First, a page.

Atlanta Falcons  

 

Matt Ryan-Shanahan bond on display as Falcons rip Seahawks

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ATLANTA -- He stood at the back of the west end zone at the Georgia Dome, presiding over a huddle that had every right to be teeming with tension. Matt Ryan's team held a tenuous 12-10 lead over the Seattle Seahawks with 3:48 remaining in the first half of Saturday's NFC Divisional Round playoff game, and he had very little room to operate and a whole lot of potential for a game-turning mistake.

On paper, the situation called for the second-seeded Atlanta Falcons to play it safe against an ever-dangerous Seahawks defense. Yet neither Ryan, the team's All-Pro quarterback, nor Kyle Shanahan, the Falcons' red-hot offensive coordinator, was having that.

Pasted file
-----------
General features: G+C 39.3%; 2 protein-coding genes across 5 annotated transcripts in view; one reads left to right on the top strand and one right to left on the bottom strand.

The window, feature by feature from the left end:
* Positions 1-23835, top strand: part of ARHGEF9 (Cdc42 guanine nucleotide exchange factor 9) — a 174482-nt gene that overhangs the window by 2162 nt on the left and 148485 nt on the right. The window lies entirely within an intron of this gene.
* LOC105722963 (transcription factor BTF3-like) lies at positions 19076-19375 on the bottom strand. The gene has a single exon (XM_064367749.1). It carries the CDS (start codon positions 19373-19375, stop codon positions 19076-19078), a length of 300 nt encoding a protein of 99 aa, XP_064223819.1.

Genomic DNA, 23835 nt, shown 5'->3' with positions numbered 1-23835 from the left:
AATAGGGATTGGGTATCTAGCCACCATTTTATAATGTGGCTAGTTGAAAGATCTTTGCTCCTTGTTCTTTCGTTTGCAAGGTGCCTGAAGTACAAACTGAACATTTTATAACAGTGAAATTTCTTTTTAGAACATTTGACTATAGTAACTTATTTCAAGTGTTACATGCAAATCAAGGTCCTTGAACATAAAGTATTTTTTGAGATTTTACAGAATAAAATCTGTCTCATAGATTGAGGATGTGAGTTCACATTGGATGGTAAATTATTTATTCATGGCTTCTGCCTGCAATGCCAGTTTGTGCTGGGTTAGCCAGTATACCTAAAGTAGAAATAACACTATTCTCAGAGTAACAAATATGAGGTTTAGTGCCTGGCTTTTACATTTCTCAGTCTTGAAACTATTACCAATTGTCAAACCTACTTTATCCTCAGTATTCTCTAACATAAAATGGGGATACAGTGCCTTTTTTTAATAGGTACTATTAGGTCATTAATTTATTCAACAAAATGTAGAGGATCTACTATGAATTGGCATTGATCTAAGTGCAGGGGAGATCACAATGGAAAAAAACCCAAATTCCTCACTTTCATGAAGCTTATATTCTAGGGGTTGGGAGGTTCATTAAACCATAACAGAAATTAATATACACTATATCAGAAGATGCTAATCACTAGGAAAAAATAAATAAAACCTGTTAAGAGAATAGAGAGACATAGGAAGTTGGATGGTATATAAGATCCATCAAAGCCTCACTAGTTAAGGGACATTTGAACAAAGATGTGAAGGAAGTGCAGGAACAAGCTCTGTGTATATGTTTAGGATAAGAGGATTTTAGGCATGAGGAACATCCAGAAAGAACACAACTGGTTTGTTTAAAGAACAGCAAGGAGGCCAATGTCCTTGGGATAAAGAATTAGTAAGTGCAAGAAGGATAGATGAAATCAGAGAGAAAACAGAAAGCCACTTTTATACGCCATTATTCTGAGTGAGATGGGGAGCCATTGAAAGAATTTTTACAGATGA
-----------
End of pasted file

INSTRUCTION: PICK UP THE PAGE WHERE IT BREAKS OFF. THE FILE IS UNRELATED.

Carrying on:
Even with the ball at Atlanta's own 1-yard line, this dynamic duo was stress free. The Falcons, like rapper Jay-Z, had 99 problems -- but a run wasn't one.

"We've been aggressive all year, even when we're backed up, and we weren't about to change," Ryan said shortly after the Falcons had completed a 36-20 victory over the Seahawks that propelled them into next Sunday's NFC championship game. "We thought if we could get a little breathing room, we could go out and do a few things, and it just kept building and building until we finished the drive."